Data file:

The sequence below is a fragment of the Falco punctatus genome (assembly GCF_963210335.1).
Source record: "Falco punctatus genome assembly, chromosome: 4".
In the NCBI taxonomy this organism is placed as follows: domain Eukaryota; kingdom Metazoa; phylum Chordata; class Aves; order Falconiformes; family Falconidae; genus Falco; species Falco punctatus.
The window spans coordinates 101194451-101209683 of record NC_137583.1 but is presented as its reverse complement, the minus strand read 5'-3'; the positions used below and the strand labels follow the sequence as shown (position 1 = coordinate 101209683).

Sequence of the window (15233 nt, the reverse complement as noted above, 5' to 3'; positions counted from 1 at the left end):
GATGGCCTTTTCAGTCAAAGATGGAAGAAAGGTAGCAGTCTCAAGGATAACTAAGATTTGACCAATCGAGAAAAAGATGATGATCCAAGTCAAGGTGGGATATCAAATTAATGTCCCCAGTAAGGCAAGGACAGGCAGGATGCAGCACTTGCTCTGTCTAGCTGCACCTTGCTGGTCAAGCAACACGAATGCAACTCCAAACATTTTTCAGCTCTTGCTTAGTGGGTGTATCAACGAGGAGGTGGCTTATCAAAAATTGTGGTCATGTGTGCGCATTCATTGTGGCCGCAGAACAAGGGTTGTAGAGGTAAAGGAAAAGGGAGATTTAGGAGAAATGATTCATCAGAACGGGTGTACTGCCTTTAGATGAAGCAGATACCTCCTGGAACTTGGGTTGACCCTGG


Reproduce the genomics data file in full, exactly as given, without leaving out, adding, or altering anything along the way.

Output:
The sequence below is a fragment of the Falco punctatus genome (assembly GCF_963210335.1).
Source record: "Falco punctatus genome assembly, chromosome: 4".
In the NCBI taxonomy this organism is placed as follows: domain Eukaryota; kingdom Metazoa; phylum Chordata; class Aves; order Falconiformes; family Falconidae; genus Falco; species Falco punctatus.
The window spans coordinates 101194451-101209683 of record NC_137583.1 but is presented as its reverse complement, the minus strand read 5'-3'; the positions used below and the strand labels follow the sequence as shown (position 1 = coordinate 101209683).

Sequence of the window (15233 nt, the reverse complement as noted above, 5' to 3'; positions counted from 1 at the left end):
GATGGCCTTTTCAGTCAAAGATGGAAGAAAGGTAGCAGTCTCAAGGATAACTAAGATTTGACCAATCGAGAAAAAGATGATGATCCAAGTCAAGGTGGGATATCAAATTAATGTCCCCAGTAAGGCAAGGACAGGCAGGATGCAGCACTTGCTCTGTCTAGCTGCACCTTGCTGGTCAAGCAACACGAATGCAACTCCAAACATTTTTCAGCTCTTGCTTAGTGGGTGTATCAACGAGGAGGTGGCTTATCAAAAATTGTGGTCATGTGTGCGCATTCATTGTGGCCGCAGAACAAGGGTTGTAGAGGTAAAGGAAAAGGGAGATTTAGGAGAAATGATTCATCAGAACGGGTGTACTGCCTTTAGATGAAGCAGATACCTCCTGGAACTTGGGTTGACCCTGG